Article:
Marine Serre stages Olympics-style show in Paris
For her eponymous label’s sixth anniversary, Marine Serre set out to impress by staging the Olympic Games of upcycled fashion. And she pulled it off! On Saturday evening, the French designer, aged 30, orchestrated a joyful, spectacular show at the stadium of the Lycée Michelet in Vanves, in a vast park in the south-western suburbs of Paris, presenting a collection with a strong sportswear vibe.
Once inside the stadium, guests were welcomed by ‘volunteers’ sporting the label's ‘State of Soul’ t-shirts - from the show’s title - with an Olympic logo developed for the occasion by Marine Serre. Like a speaker at an Olympics opening ceremony, Serre herself kicked off the festivities, starting the parade of athletes/models, led by a giant flag made of a patchwork of wind-blown scarves carried all along the blue athletics track. A sure sign of fate, a ray of sunshine pierced the heavy grey clouds that had been gathering ominously until then.
Swimmers opened the pageant, clad in swimming costumes made of recycled fibres. The same material cropped up later in a series of skin-tight black bodysuits and jumpsuits decorated with Marine Serre’s signature inverted half-moon, or patterned with golden baroque jewellery prints. They were followed among others by tennis players, weightlifters and footballers, led by former Liverpool striker Djibril Cissé, a Frenchman. “I love sport, it's part of my past. I practised a lot of sport as a teenager. In fact, I have always designed sportswear, since the very beginning, but I’ve never shown it,” said Serre backstage.
The collection, as always with Marine Serre, puts a strong emphasis on clothes made from recycled materials. White cotton embroidered pillowcases turn into shirts, shorts and skirts, matched with coats, jackets and dresses assembled from different types of denim. Oversize scarves morph into flowing dresses. A maxi coat is covered with a deluge of appliqué pockets, from the shoulders to the bottom hem. Light-coloured leather triangles are cleverly fitted together to make jigsaw trousers and blousons, while lace doilies are elegantly inserted into crocheted knitwear.
For next summer, anticipating future heatwaves, Serre has used terry fabric extensively to fashion snug trouser sets, tight-fitting playsuits and assorted bathrobe-style coats. In a more sophisticated vein, she has also designed chic suits, tweed jackets with golden buttons, outfits with a tonal tapestry effect, and even she wrapped multiple gold chains around the neck, arms and waist of Lourdes Leon, Madonna’s daughter, who brought the show to a close.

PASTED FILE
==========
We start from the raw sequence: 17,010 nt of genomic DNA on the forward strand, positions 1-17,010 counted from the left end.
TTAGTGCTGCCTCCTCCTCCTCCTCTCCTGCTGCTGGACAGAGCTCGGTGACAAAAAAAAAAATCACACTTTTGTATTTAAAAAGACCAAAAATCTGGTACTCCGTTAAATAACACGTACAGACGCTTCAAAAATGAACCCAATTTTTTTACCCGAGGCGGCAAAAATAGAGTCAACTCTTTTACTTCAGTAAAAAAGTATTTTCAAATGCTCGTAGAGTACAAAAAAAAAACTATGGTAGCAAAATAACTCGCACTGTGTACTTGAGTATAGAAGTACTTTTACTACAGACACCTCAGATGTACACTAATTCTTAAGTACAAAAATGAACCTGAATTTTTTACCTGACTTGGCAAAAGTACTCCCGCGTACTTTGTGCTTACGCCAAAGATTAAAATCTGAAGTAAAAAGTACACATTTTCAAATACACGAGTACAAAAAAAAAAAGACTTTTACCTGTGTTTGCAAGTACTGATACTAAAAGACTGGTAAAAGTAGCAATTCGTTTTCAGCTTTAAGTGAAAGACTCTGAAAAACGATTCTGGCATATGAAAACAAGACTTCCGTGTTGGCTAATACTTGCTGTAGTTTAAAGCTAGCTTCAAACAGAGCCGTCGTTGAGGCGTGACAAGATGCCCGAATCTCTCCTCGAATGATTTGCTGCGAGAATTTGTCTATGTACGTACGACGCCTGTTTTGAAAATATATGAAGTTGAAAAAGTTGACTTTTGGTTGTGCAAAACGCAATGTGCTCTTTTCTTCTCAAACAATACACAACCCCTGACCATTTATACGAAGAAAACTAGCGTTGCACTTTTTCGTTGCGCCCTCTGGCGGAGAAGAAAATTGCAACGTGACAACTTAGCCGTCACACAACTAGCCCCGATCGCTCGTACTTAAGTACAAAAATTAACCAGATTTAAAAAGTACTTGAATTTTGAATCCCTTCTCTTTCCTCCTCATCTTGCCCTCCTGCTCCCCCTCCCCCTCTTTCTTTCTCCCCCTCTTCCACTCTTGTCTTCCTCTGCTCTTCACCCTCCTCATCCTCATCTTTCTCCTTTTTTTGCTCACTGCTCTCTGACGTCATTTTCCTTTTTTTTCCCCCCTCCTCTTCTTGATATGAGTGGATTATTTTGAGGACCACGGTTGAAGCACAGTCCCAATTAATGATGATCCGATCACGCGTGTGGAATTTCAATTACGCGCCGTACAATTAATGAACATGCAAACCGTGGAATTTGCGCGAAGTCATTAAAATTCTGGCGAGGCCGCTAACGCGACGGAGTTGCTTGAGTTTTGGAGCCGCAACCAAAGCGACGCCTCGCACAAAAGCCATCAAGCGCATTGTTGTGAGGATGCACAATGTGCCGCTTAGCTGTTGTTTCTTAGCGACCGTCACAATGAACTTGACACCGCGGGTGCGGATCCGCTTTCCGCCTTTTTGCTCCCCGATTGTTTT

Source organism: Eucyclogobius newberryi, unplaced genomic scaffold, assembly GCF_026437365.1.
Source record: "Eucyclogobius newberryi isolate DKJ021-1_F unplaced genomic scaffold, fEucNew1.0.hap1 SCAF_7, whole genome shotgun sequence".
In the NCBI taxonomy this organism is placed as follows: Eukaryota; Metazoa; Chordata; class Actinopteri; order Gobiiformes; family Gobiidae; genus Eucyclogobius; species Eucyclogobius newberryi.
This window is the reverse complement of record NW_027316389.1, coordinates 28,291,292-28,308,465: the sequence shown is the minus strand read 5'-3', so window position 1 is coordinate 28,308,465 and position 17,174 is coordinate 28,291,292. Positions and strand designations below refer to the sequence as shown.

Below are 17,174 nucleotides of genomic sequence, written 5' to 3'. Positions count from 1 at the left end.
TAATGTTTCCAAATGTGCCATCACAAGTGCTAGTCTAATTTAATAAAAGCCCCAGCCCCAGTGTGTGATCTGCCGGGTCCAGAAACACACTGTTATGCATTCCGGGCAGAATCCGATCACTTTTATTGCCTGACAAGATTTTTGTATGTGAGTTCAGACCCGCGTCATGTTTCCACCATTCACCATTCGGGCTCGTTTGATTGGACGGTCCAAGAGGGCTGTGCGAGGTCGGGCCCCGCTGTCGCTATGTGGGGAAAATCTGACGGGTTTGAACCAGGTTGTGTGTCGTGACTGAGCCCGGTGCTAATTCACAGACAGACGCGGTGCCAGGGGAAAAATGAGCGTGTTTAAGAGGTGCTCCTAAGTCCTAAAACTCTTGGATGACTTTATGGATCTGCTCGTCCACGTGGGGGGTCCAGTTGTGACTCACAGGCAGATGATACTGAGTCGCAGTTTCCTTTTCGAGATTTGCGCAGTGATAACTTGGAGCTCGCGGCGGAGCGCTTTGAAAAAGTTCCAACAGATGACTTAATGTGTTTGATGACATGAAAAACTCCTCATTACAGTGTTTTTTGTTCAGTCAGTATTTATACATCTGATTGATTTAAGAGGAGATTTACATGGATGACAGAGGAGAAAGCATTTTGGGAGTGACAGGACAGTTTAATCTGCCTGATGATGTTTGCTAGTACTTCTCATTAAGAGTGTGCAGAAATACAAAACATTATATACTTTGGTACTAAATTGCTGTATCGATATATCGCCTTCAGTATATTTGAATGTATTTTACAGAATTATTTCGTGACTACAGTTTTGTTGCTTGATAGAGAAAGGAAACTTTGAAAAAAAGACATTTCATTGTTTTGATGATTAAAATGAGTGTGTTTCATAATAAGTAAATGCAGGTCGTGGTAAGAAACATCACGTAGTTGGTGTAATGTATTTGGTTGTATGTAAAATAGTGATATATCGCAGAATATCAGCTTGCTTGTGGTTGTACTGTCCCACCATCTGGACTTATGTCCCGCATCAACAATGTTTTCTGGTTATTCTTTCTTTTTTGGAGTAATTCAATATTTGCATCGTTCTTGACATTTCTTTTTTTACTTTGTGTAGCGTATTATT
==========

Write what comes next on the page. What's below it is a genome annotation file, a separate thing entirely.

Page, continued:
The collection exuded an air of great comfort and elegance, and was punctuated by sundry accessories. “For the first time, there are many types of accessories. It took me quite a while to develop them properly. They too are made using an upcycling approach,” said Serre, an advocate of organic growth. Renowned for her futuristic couture sportswear and her penchant for upcycled fashion, in six years she has become one of the hottest names in the world of fashion. Her company currently employs about 70 people, and has recently hired its first head of operations.
Marine Serre premièred in 2016 with women’s ready-to-wear, and gradually added menswear looks, which are now playing an increasingly significant role in the label's range. Hence the decision to schedule a show for the first time during the Parisian menswear calendar. “This year, menswear sales have increased by more than 30%. I realised that upcycling is rare in menswear, but men’s clothes lend themselves well to this practice, because their shapes are less complex,” said Serre.
She was radiantly happy, still struggling to realise how popular she is. To sign off the show, Serre staged a big party, inviting a thousand people from her community via Instagram. “Fashion has to open up to ordinary people. The public was so happy to be able to attend this show. We felt real togetherness. For me, that’s the most important thing,” she concluded.
Copyright © 2023 FashionNetwork.com All rights reserved.